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  • Is that dog missing an ear?

    • Yes, she is missing all of one and most of the other. She’s a rescue that was taken in with her mom and siblings at a few weeks of age when the abuse was reported (they were cut off with scissors). Bea is luckily a happy pup now and her mom and sibs all have loving homes!

  • For once, I’m so incredibly happy to be in L.A. this week. The wife said that the bike ride home was utterly unfun.

  • Once again, the roads, metro, and sidewalks of DC were not unsafe to use, yet the government shuts down. Our friends in Chicago or Boston don’t do this, but when we do, it costs the taxpayer millions per day.

    • Sigh I get tired of this oversimplification. Fed Gov’t shutting down has little to do with DC proper. It is because a significant majority of federal workers live in suburban VA and MD where the snow quantity is almost always higher, and roads are much more unsafe and the states (right or wrong) do not have the capability to clear them all- especially the neighborhoods people live in. There are also hundreds of federal buildings in VA and MD as well which are hard to access. I realize it is fun to constantly bash the federal government for shutting down and the fact it does cost us all money (not arguing there) but there is a logic behind it. I am a federal worker and live in DC, but I previously lived in suburban virginia and a day like today would have been very difficult/dangerous to get to my closest metro station to then get to work, let alone actually driving in. As a result, people don’t go in, in which case an operating building is losing money as well.

      • I do see it as very simple. I pay because people want to live in Fredericksburg and commute to DC. Most of my federal worker colleagues live in the district or within walking distance to a metro in VA or MD. Most of those that don’t live within DC or walk to a metro drive a short distance to the metro, which leaves very few that would be stranded in the inclement weather. Those few have chosen to live very far out and the rest of us are having to pay for their decision to live near Richmond or Baltimore. Yes, I know people who commute from Fredericksburg and Baltimore, but they are the exception. Finally, it is important to note that on the heavily used roads conditions were fine today.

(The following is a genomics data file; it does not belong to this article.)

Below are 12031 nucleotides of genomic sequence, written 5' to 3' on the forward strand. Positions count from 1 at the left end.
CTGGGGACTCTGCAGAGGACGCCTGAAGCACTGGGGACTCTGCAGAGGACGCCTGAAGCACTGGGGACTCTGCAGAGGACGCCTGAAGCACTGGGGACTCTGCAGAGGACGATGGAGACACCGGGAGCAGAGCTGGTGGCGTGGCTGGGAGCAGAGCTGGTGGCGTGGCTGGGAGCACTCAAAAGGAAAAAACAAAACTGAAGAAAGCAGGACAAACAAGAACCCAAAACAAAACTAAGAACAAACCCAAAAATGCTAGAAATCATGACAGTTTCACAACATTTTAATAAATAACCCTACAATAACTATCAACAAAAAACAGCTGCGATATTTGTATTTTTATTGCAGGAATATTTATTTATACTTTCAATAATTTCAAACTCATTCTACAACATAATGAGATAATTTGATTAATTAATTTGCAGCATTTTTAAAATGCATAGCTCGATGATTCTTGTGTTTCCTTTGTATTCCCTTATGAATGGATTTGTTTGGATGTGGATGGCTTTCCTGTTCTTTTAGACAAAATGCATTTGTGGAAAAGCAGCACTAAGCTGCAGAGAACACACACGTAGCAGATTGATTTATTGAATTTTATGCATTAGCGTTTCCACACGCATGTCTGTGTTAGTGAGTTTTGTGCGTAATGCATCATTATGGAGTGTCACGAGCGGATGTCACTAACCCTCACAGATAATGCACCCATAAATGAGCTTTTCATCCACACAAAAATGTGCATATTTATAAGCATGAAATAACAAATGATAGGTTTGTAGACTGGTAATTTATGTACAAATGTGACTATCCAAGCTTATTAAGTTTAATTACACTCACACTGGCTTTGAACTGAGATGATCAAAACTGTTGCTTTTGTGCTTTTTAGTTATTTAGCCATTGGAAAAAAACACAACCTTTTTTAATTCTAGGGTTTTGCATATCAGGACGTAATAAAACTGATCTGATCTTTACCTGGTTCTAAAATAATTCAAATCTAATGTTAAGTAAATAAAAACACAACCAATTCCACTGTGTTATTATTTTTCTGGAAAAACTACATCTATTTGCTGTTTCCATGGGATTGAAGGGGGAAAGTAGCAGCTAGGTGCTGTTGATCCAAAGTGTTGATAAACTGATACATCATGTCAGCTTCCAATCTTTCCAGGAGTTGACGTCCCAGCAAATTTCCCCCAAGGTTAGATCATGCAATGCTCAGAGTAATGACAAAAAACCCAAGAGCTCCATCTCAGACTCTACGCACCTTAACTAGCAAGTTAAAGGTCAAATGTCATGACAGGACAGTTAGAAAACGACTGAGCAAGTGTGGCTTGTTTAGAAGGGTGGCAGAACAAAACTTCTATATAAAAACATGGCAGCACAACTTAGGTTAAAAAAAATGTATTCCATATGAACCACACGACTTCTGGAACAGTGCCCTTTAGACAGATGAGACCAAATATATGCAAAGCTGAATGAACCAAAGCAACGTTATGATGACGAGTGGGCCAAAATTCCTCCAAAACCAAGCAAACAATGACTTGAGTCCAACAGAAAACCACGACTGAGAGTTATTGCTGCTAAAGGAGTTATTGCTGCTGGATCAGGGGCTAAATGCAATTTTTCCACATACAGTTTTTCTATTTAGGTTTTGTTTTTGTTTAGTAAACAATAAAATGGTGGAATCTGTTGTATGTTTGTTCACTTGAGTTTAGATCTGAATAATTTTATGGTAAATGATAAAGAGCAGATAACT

• – Most of the people that I know (hardly a random sample) who “live very far out” do so because they can’t afford to live in DC or a nearby suburb. Would you support some sort of housing allowance or even government compounds so that people could live within a short distance of their jobs?

          – Here’s part of the deal with government services: all of us who pay taxes have to pay for things that we don’t like or want, and that sometimes includes values that we don’t support — in this instance, the value of safety over efficiency. While I support this, I can assure you that plenty of my tax dollars have gone for things that I do not personally support. We spread it around to support a package of services that , well, serve the country.

          — While you note that the heavily used roads were “fine today” — I’ll take your word on that one — that’s an observation made post-snowstorm. Decisions to close the government or to close a school system have to be made in advance, and are based on weather predictions. Given the predictions that were forecast last night, closing, again, to me, seems like the prudent choice.

          — While you note that conditions were “fine” on “heavily used roads”, most of us have to take a few not so heavily used roads to get to the main ones. Are they “fine”– i.e. safe — as well? I”m guessing not, given that several school systems have already decided to close tomorrow.
          Again, safety is a priority that I, for one, support.

      • You’re right, and it’s pretty laughable how so many “educated” DC residents are so ridiculously ignorant of the world beyond their jurisdiction, unwilling to acknowledge that the world stretches beyond the range of their bicycles.

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